38 comments

Creative Nonfiction Funny Gay

Dear middle school me,

Let me spare you the suspense and come right out with it: fifteen years from now, you turn out to be pretty damn boring. Plain. Vanilla. Milquetoast. (But at least you know the definition of milquetoast now.) You're the type of guy to walk into the barbershop, not say a word the entire time, and leave with your usual crew cut. The kind of person whose pizza topping of choice is extra cheese. Hey, don't blame me. It's just the way things go. #sorrynotsorry (Oh, right. Hashtags are a thing now. Don't get too attached to Myspace.)

Here's what I know so far.

Your Elmer Fudd speech impediment never quite goes away, but you do get better at masking it. You embrace alternatives to saying the letter r. For example: "Rascally rabbit" becomes "bad bunny." And "road rage" becomes "Hmm, now that I think about it, maybe the Second Amendment isn't such a bad thing." That way, when you do slip up, instead of strangers thinking you emigrated from the unforgiving jungle of Boston, Massachusetts to the West Coast, they'll just think your parents pulled the wrong Jenga block and sent the weight of their secondhand accents toppling down on you.

Your college debt never quite disappears either. Spoiler alert: You double major in Communications and Creative Writing. Then you spend the next five years communicating to people why you can't creatively write a check that will exonerate you from your student loans. And anytime you vent about this to a coworker, they'll inevitably want to talk about their failing marriage or hapless kids in return. God, other people can be so self-important.

Hey, do you remember the one dream you've had since you were ten of publishing a book? Well, guess what!? It hasn't happened yet. That's right. Twenty-eight years and nothing to show for it except a handful of short stories (which would be great if anyone, anywhere went out and bought those) and a room full of rejection letters. You collect rejections like other people collect stamps and comic books and misdemeanors—consistently, sometimes even vainly, covetously.

Thing is: Life is tough, like opening a bottle of beer with your teeth, and then opening all your friends' bottles because now they know you can do that. That's why I'm telling you this. I want you to be prepared for all the things you cannot yet see.

But don't think your life will be all bad, because it won't.

You do move out of your parent's house eventually. And what a glorious month that is before you move right back in—a month filled with skunk-scented strangers who come and go from your apartment like tourists, and more Pabst Blue Ribbon in the fridge than food, and friends who commit the cardinal sin of signing the lease so you don't have to. #sorrynotsorry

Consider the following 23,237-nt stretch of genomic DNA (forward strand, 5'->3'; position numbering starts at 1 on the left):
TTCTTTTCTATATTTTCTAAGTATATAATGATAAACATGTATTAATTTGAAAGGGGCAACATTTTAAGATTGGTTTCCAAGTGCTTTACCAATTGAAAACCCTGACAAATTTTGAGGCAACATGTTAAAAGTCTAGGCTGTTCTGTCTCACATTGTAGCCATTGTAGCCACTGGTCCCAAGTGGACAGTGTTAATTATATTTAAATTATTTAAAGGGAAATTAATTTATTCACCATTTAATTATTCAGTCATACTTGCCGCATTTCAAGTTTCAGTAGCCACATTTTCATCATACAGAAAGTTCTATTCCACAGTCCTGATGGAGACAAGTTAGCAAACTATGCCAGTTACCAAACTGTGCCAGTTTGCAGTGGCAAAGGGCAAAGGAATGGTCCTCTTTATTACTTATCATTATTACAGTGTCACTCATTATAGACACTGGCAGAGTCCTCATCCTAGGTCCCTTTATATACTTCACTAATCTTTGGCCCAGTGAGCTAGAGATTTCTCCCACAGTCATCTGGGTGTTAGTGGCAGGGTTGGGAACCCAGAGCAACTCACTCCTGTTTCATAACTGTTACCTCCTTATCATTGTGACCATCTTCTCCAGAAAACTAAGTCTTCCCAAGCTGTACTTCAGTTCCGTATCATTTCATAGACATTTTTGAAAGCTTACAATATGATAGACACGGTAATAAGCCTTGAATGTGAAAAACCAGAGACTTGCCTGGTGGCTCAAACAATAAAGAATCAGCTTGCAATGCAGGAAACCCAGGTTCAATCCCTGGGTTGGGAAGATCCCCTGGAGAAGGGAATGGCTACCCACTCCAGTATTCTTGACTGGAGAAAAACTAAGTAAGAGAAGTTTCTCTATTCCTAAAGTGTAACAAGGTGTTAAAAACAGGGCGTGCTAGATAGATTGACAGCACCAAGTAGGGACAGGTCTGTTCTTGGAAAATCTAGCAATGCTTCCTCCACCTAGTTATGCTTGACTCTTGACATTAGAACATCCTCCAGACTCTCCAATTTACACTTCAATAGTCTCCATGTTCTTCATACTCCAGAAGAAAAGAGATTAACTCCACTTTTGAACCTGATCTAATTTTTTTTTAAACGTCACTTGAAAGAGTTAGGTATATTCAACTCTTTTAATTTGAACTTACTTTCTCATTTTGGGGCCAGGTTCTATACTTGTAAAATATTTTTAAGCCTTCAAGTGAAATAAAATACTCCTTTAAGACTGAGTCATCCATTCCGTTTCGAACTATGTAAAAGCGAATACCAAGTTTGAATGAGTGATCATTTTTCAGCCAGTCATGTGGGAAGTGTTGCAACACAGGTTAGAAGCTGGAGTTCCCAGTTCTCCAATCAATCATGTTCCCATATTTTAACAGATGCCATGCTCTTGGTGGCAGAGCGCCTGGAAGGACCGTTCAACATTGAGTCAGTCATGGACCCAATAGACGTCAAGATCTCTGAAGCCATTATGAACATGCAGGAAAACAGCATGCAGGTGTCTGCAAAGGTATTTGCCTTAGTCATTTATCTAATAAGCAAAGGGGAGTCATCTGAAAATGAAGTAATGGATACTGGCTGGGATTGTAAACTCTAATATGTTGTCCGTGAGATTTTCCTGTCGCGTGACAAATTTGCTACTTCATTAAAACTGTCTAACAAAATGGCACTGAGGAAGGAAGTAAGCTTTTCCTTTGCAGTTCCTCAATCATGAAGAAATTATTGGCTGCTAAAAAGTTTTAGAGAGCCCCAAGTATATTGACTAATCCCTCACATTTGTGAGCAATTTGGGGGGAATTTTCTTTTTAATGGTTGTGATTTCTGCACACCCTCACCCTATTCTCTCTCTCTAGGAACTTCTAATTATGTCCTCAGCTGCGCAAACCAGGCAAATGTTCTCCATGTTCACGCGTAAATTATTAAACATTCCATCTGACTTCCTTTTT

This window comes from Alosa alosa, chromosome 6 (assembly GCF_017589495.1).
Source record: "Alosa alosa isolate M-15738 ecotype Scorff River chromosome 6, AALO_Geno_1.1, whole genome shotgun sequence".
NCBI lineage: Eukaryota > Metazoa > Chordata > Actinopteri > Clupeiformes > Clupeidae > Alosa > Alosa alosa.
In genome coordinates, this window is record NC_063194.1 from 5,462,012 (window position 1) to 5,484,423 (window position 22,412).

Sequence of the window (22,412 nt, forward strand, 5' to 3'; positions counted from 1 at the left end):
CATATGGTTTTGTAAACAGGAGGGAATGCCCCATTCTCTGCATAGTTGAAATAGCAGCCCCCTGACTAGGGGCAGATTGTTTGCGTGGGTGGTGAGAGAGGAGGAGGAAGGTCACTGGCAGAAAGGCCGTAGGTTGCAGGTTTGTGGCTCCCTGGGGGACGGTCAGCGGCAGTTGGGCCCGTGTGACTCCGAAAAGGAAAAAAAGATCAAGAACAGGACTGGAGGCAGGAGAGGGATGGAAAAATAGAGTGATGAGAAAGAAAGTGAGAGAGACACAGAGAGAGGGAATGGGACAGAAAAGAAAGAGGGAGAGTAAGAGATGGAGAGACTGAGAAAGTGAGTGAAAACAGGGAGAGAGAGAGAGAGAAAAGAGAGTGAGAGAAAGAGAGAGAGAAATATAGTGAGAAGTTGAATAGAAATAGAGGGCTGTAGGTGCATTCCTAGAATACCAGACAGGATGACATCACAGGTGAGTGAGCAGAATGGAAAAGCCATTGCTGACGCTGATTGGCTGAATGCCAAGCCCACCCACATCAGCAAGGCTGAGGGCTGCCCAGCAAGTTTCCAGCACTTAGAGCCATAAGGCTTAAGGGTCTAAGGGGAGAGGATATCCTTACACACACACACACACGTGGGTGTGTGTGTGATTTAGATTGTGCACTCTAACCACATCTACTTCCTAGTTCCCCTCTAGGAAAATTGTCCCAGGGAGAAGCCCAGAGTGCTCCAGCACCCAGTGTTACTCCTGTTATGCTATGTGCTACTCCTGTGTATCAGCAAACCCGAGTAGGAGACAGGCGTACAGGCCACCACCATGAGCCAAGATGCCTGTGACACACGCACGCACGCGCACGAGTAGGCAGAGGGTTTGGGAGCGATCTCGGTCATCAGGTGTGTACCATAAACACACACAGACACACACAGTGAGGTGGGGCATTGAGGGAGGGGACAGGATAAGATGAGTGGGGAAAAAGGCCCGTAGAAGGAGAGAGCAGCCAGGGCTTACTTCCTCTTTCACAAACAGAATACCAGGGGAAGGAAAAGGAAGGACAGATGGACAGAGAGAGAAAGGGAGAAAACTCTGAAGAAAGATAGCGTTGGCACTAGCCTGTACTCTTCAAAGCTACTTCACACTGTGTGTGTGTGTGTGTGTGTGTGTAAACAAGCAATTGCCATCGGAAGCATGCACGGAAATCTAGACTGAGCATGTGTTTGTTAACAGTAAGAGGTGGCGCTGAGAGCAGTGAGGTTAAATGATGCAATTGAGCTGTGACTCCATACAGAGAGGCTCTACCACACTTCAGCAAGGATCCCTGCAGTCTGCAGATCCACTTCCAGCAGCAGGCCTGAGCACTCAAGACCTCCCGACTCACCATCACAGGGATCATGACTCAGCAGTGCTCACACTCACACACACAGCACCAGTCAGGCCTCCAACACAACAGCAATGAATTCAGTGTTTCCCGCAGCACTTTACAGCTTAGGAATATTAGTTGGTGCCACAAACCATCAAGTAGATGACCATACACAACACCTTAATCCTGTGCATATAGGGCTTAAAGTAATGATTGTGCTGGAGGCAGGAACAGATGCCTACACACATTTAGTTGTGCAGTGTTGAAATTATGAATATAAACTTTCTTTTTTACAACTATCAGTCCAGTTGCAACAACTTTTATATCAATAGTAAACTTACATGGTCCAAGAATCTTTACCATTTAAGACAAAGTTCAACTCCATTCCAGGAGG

You're not exactly the heartbreaker or dream maker or love taker that Pat Benatar sings about, but your first kiss does come, and no one can take that from you. Sure, it's a little later in life than you'd like. Sure, it happens in an elevator with no other witnesses to corroborate it. Sure, you had breakfast burrito breath and his lips were chapped and none of that mattered anyway, because both your tongues were further South than the Confederacy and—

Oh, right. And you can stop praying every night for God to fix you.

You're gay.

Yes, still.

No, it doesn't just magically go away like chickenpox, or Blockbuster, or the family Golden Retriever that your parents said ran off to the farm when you came home from fourth grade one winter. (Buddy going to a farm in winter, when you've lived in the city your whole life? Really? God, you were gullible.)

It's here to stay, and so are you. 

And it's true. By the time you're twenty-eight, you still won't have a book published. But you'll get into the habit of writing short stories every week and entering contests and ripping your hair out each time a deadline rolls around. And yet, you'll make friends. You'll have fun. And you might even find out that you're decent at it. (You still won't get anybody to buy them, though).

I hope you don't dread any of this. In fact, you should look forward to it all. Because you'll learn from it.

When you finally find your voice in the barbershop, sitting there in the chair with the black cape strangling you, and choose to get a mohawk instead of a crew cut, you'll learn just how misshapen your head is and never deviate again. #sorryquitesorry

When you gather the courage to order a pizza with anchovies and end up jamming seven of the eight slices down the garbage disposal while your microwave ramen is cooking, you'll learn that maybe extra cheese is a gouda-nuff topping for you. (You'll feel particularly clever for that pun, too.)

When you complain to a coworker about your problems and then they complain about theirs, you'll learn that you can't trust people not to make everything all about them.

Very soon, someone very close to you will claim that the meaning of life is a number between 41 and 43. Don't listen to them. That's not true.

Life is all about self-discovery. Even now, writing this, you'll discover something about yourself that you never knew. But I won't tell you what it is—I don't want to spoil the surprise.

Instead, how about we just agree to do this again in another fifteen years? My treat. I'm sure we'll have a lot to talk about then.

Because your parents are sick and tired of having you home all the time, eating all their food, so maybe it's time you tried moving out again.

Because a first kiss is nice, but a boyfriend would be even better. (Or at least a first kiss from someone, somewhere that doesn't take place in a cramped three-by-four-foot elevator.)

Because you still have to finish your book. You're only halfway done; there are plenty of pages left to go. So keep writing.